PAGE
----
Is Your Relationship Stuck? Here’s How to Break Out of the Boredom

Maybe you feel like everything is going along “fine” in your relationship? Perhaps you’re feeling comfortable and safe in a long-term connection…but are you really just stuck?


Is your relationship stuck? This couple is stuck in boredom, not intimacy.


 

Maybe you’re wondering how to move forward in a relationship. How does your partner feel?

If you feel stuck in a relationship, it’s time to face the truth: If one of you feels stuck, you’re BOTH stuck.

But the good news is, just because you feel stuck in a relationship doesn’t mean that it’s doomed. It means you may be looking to your relationship for fulfillment when REALLY you should be taking a look inward. Happiness isn’t dependent on being in (or out) of a relationship. Each person is responsible for his or her own happiness.

How to Know if You’re Stuck in a Relationship

Are you wondering if your relationship is stuck in a rut? Well, ask yourself:

  • Is it exciting?
  • Is it engaging?
  • Are you growing?

If you answer no to any of these questions, it’s time to roll up your sleeves and get to work on ways to move forward in your relationship. Relationship boredom can cause us to seek novelty elsewhere. Many times, it’s not because the relationship is irrevocably broken or damaged, but it’s because we need to work on finding novelty and fulfillment within our own lives. We get bored because we feel we aren’t personally growing. Rather than doing the internal work, we shift the blame to our partner.

Have you ever thought, “He doesn’t make me happy,” or, “I wish she could make me feel better?” If we’re looking for someone else to bring us satisfaction, we’re setting ourselves and our partner up for disappointment. When it doesn’t happen, we feel stuck in a relationship or wonder where we’re going.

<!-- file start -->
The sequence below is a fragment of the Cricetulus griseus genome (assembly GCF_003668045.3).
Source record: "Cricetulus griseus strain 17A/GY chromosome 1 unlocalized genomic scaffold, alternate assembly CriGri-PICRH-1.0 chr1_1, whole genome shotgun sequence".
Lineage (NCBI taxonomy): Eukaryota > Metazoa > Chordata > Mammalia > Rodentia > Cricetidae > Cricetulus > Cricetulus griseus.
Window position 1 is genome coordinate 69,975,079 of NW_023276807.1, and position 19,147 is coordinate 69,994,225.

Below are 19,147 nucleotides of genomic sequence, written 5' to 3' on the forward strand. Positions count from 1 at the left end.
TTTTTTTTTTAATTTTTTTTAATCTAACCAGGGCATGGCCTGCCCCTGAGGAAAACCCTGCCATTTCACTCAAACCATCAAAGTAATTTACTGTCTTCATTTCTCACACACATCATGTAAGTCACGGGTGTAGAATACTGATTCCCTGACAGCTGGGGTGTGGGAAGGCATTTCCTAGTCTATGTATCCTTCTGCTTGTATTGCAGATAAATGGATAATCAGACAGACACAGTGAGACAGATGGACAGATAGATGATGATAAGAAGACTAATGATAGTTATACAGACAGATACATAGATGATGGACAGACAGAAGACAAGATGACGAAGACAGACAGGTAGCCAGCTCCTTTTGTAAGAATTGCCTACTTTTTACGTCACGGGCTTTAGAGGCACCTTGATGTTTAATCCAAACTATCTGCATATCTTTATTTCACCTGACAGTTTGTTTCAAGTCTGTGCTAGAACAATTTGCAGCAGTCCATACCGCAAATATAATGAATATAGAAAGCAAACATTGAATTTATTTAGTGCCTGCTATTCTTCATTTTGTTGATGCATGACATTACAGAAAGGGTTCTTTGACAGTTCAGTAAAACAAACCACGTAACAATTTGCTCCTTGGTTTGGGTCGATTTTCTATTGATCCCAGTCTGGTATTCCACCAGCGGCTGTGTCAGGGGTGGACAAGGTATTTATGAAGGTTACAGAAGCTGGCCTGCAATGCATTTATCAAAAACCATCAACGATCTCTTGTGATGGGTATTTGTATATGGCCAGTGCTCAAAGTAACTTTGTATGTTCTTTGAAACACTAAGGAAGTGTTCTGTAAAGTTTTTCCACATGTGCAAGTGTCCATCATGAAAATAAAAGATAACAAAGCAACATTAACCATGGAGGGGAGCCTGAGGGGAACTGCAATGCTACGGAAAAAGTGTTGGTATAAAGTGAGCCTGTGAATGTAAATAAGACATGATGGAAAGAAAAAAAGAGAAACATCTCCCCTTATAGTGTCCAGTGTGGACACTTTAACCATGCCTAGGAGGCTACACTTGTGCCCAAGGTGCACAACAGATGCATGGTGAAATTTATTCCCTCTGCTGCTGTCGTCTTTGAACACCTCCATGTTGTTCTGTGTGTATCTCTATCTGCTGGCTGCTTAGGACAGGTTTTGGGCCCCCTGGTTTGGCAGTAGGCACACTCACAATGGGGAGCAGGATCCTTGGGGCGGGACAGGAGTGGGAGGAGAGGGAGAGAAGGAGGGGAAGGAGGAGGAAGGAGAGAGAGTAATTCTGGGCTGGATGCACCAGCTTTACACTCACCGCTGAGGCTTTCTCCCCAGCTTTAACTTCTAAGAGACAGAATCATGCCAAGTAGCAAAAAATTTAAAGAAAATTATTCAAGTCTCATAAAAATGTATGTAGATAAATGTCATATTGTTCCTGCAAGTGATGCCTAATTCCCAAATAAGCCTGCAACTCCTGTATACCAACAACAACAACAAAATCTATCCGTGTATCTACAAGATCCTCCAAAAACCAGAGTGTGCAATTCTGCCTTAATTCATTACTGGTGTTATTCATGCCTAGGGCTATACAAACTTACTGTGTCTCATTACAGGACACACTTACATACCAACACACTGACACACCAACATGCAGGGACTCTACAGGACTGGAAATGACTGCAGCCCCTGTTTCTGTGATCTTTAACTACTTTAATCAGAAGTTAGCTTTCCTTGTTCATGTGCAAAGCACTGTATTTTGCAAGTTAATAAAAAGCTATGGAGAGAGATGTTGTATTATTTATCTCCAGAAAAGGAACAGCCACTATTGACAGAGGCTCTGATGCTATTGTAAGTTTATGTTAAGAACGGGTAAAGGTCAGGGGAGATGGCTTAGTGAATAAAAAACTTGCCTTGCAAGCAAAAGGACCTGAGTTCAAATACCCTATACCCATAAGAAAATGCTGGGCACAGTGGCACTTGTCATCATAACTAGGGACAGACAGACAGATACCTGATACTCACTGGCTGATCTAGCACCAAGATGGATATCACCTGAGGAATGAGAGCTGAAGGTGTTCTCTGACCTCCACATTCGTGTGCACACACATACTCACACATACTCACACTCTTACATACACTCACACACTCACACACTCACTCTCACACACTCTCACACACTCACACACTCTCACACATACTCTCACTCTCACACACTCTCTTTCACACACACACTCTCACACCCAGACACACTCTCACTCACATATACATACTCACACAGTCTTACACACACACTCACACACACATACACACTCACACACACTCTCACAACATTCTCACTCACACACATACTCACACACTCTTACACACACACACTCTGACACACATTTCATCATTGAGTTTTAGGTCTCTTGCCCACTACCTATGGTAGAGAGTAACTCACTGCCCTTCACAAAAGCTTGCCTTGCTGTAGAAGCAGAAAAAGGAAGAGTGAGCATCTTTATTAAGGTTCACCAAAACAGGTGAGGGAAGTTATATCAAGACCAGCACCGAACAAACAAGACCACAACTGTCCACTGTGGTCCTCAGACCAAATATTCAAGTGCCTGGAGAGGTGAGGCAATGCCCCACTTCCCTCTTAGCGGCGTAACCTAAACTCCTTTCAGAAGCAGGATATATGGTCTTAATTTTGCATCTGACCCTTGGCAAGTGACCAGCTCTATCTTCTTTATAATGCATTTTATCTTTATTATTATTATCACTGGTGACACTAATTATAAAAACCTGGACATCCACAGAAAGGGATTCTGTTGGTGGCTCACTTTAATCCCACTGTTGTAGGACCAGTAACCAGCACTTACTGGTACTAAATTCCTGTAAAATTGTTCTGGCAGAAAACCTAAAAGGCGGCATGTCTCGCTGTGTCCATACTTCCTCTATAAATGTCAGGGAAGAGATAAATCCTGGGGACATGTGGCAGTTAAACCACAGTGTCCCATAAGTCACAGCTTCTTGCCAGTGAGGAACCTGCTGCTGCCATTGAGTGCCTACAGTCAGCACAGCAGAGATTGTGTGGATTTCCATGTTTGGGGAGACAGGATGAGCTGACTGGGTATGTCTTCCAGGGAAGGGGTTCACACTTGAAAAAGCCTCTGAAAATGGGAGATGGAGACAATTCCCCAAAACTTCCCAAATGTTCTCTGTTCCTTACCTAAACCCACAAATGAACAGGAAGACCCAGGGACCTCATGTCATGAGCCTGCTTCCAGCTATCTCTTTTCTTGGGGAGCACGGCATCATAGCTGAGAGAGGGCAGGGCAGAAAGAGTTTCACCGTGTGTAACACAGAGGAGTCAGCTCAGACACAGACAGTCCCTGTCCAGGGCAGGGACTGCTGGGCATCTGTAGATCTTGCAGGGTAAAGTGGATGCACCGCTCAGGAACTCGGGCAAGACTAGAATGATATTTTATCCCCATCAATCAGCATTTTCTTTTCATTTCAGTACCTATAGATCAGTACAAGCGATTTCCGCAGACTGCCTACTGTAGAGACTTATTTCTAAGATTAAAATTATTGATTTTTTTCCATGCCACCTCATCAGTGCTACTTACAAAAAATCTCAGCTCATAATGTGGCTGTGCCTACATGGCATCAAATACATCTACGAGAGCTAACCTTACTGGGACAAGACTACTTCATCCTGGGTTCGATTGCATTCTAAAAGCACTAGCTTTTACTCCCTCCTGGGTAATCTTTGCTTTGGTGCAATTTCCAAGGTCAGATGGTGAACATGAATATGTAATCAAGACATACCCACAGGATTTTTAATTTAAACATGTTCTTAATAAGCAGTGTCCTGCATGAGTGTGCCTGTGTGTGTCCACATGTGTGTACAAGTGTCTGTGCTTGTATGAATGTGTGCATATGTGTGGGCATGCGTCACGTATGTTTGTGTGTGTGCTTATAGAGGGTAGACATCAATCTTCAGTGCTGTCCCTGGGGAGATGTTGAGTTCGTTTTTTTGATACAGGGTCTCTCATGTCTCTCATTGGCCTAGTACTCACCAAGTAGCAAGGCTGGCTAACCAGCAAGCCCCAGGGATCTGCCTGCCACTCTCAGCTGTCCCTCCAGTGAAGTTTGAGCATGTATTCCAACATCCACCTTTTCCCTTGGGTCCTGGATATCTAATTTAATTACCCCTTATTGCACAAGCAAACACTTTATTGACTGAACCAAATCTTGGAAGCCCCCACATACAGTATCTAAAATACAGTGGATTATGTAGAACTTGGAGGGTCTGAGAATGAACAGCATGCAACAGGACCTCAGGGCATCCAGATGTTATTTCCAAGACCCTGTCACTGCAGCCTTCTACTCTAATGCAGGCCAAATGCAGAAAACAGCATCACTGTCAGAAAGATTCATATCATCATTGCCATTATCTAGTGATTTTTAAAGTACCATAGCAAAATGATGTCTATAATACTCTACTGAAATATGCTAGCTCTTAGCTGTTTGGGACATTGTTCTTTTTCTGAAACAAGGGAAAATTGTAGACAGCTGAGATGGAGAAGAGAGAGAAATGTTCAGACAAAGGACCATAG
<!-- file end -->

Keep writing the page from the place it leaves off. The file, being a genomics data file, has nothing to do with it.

It makes sense that we’ve adopted this idea of fairy tale romance, considering that we so often see it portrayed in romantic movies, books, TV, and more. The idea of finding someone who “completes us” or who exists to make us happy is appealing, but of course, it’s also false. Happy relationships take work on both sides independently. No one else is responsible for our happiness.

Whether you’ve been in a relationship for a few months or married for 30+ years, you still need to focus on finding a constant state of growth—within the relationship and beyond. As humans, we’re continually evolving, learning, and changing. We’re seeking new stimuli and new experiences. It’s those new insights and happenings that help us discover more about ourselves and strengthen our connection with our partner.

Are You Learning and Growing Together and Separately?

We often start dating someone because we have a lot in common—typically, that means we like the same activities, live in the same area, and go to the same spots. But how important are those commonalities? Do we really need to enjoy the same activities as our significant other?

Common interests are well and good, but they don’t form the core of your relationship. We all enjoy doing things with our spouse or partner that we both find mutually entertaining and fun. Conversely, if we don’t feel excited about the same interests or share the same tastes, that doesn’t mean a relationship is doomed or can’t work.


Life is busy and complicated, but the capacity to learn and grow is always within our ability. With that comes our capacity to love and engage in a fulfilling relationship.


Cheering for the same sports team or enjoying the same music may seem like a common bond, but a strong connection runs deeper than that. We can enjoy completely different hobbies, a different type of job, and different friends and still share a deep connection. Conversely, we can enjoy all the same activities and still feel like strangers.